Our Beyond Borders Historical Traveling Exhibit is available for schools, libraries, museums and other venues and includes historical text and photos about the beginning of our Indipino Community on Bainbridge. The exhibit folds into a traveling case on wheels and includes four two-sided panels that are 7'tall X 3'wide
The Exhibit is 4 double sided panels, 7 ft tall and travels easily in one bag on wheels.
Brothers LR - Eddie Corpuz, unknown, Mike Corpuz, Anacleto Corpuz immigrated as bachelors and US nationals entering without passports for agricultural purposes.
Originally the Filipino Growers Assoc, now the Filipino American Community of Bainbridge Island, the hall is still a gathering place and a National Historical Register Site.
They risked disenfranchisement from their tribes for marrying Filipino immigrants.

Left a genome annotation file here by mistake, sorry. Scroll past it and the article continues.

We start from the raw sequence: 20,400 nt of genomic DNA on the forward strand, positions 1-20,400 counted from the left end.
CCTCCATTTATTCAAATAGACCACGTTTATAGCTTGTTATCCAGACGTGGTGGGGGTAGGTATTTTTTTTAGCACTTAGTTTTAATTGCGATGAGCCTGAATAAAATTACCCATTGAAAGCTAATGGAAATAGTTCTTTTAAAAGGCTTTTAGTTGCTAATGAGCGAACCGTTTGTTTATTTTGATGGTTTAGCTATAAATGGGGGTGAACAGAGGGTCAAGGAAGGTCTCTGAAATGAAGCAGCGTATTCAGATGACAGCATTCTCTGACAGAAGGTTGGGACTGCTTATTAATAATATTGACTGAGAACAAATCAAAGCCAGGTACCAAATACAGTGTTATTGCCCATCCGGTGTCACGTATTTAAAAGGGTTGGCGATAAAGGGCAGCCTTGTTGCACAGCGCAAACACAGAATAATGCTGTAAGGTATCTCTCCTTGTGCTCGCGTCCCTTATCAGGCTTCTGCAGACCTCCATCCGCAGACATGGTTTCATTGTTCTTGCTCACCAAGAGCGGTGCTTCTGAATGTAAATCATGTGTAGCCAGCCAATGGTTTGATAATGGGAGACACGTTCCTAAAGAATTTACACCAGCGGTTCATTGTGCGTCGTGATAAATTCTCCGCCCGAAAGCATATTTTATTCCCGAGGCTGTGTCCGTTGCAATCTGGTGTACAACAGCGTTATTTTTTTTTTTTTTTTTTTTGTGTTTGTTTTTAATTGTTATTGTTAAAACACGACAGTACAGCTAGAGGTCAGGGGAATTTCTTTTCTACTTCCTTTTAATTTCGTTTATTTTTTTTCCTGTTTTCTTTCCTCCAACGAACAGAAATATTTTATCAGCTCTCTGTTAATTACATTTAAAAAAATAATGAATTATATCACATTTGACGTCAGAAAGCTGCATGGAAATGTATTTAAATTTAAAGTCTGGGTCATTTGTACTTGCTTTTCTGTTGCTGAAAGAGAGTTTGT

Over 150 children were born and berry farming ended with the Indipino generation as many went to work in the Bremerton shipyard. Others sought college degrees and other professions.
Many Indipino farms were located at Island Center. Children, growing up in poverty, acculturated into 3 worlds, Asian, Native and mainstream. facing traumatic assimilation.
Andrew Pascua and Gina Corpuz answer questions from the audience at the West Sound film premier at the Roxy theater in Bremerton.
Gina Corpuz, Suzanne Diaz, Colleen Almojuela, Lorraine Hale, Alice Oligario at 2019 Indipino Festival at BI Museum of Art.